Before Sunday afternoon's game against the Buffalo Bills, the Minnesota Vikings believed that they were on the cusp of a break-through. After three consecutive weeks playing some of the league's top defensive teams, the Vikings thought that they were catching at least a bit of a break against the good, but not uber good Bills' defense.
Either the Vikings misassessed the Bills' defense or they grossly overestimated the ability of their own offense. And, unless my eyes are deceiving me, it is the latter to which the Vikings primarily can point for their loss on Sunday.
Throughout the off-season, the Vikings attempted to persuade their fans that their receiving corps had the possession receiver it needed in Travis Taylor, a red-zone threat in Marcus Robinson, and a deep threat in Troy Williamson. So far, only Robinson even remotely resembles the bill of fare promised fans in a receiving corps that looks less and less capable each week.
The problems for the receivers begin with an inability to catch the ball. Against Buffalo, Troy Williamson contributed two drops on well thrown balls to two receptions, Robinson contributed several catches and a touchdown but also one glaring drop that could have meant the difference between an ugly win and an uglier loss, and Taylor seemed more bystander than contributor, with the exception of his ill-timed pass interference penalty, catching four passes for a pedestrian 28 yards.
If the Vikings hope to have a legitimate offense sometime this season, they will need to have much more of a contribution from the receiving corps. That starts with having a possession receiver who can get open in crunch time, a red zone threat who holds onto the critical pass at the critical time, and a deep threat who actually is a deep threat.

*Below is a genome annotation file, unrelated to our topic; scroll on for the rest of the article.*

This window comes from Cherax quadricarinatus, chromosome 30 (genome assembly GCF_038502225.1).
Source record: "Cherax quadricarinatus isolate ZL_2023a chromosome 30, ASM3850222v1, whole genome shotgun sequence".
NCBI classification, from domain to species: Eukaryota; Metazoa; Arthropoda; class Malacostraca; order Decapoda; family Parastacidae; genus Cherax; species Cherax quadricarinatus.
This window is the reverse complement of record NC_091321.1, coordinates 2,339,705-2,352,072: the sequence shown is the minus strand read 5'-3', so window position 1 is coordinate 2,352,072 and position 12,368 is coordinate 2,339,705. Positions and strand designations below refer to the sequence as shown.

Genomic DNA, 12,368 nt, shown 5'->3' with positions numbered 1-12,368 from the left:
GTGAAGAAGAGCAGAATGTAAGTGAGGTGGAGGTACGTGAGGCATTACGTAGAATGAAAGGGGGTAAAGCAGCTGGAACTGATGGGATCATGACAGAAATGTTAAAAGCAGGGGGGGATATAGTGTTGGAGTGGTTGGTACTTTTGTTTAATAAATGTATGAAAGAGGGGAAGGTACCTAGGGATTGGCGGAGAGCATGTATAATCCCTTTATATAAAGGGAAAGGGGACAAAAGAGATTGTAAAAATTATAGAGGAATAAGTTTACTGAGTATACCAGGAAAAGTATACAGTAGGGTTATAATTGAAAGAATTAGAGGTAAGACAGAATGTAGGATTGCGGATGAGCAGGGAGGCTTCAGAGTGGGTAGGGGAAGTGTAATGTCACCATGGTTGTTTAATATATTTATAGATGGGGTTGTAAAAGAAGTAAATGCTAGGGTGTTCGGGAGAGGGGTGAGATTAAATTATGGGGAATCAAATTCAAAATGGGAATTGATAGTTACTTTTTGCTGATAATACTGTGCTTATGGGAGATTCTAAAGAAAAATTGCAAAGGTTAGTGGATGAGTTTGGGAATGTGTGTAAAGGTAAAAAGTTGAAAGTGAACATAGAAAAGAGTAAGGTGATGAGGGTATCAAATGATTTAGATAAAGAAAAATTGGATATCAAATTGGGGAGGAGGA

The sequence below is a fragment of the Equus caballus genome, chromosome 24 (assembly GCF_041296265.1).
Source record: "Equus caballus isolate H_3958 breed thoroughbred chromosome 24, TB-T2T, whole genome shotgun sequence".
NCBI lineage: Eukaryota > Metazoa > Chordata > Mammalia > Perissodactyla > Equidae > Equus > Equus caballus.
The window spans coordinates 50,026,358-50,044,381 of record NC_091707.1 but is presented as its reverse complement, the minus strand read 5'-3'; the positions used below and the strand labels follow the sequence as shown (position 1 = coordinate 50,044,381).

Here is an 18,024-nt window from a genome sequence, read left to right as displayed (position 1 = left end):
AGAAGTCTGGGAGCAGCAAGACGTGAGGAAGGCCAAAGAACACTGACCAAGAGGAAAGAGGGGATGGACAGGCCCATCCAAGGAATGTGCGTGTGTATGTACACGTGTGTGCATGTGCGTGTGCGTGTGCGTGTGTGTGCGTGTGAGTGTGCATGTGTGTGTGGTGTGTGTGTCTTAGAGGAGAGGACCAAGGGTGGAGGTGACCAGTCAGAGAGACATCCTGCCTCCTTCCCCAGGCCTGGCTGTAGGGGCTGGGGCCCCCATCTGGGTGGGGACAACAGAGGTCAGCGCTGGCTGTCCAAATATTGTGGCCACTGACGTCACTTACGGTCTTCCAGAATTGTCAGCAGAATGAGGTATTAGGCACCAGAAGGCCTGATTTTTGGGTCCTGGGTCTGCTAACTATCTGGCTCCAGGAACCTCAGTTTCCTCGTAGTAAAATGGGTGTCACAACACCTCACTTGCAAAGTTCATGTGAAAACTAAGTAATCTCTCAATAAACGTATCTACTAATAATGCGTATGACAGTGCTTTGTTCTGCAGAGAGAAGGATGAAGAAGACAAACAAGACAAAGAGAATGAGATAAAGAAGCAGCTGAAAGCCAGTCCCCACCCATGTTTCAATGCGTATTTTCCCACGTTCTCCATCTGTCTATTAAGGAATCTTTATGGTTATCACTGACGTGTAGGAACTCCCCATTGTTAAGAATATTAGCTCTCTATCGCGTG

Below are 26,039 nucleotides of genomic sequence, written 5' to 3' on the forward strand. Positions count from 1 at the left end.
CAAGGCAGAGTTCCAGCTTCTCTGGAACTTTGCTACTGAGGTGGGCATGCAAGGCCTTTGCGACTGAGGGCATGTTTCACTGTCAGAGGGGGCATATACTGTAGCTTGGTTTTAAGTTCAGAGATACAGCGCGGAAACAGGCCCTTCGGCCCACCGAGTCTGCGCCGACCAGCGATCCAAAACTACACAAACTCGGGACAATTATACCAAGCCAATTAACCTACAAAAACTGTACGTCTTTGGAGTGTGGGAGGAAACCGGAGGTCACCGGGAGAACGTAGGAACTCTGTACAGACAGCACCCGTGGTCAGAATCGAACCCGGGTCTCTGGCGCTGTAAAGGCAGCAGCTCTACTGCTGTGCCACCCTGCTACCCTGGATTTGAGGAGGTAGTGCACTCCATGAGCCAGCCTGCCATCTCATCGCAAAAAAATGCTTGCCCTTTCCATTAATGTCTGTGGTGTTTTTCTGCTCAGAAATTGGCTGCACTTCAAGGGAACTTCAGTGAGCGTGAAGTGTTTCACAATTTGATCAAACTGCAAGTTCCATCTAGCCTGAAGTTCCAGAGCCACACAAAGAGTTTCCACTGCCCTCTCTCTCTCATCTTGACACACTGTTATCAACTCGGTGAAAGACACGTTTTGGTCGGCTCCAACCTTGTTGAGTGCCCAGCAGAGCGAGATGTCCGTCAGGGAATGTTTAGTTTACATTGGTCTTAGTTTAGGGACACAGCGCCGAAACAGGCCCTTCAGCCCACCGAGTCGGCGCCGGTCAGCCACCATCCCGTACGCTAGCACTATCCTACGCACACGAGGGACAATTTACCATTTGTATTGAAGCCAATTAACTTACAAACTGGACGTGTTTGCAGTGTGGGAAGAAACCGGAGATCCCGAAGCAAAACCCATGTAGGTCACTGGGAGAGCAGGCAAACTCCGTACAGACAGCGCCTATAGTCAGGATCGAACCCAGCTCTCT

Most alarming for the Vikings' receiving corps, though not the least bit surprising, is the poor play of last year's number seven pick in the draft, Troy Williamson. Williamson not only continues to drop passes that NFL receivers routinely catch, he also seems utterly incapable of gaining separation from the defender. As was the case last week against Chicago, the Buffalo Bills found Williamson eminently coverable by man defense.
Williamsons' persistent dropsies and inability to stretch the field have created a predicament for the Vikings who put all of the eggs in the Williamson basket once Koren Robinson properly was dismissed from the squad. At present, there is but one option on the market. And that option is only palatable from the perspective of the Vikings' absolute need for a deep threat. That option is current Oakland Raider Jerry Porter, currently residing on the inactive list.
Porter's tendency to spout off about coaching moves, his seeming me-first attitude, and his complete obliviousness as to how to resolve his differences with the Raiders make trading for Porter a questionable proposition for the Vikings. At this point, however, it's a toss up whether a trade for Porter is any more dubious than would be sticking with Williamson as the deep threat.
If only the Vikings' offensive problems could be laid entirely at the the feet of the sub-par receiving corps. Unfortunately, the Vikings' offense has at least three other significant issues with which the coaching staff must soon deal. All three were on display on Sunday.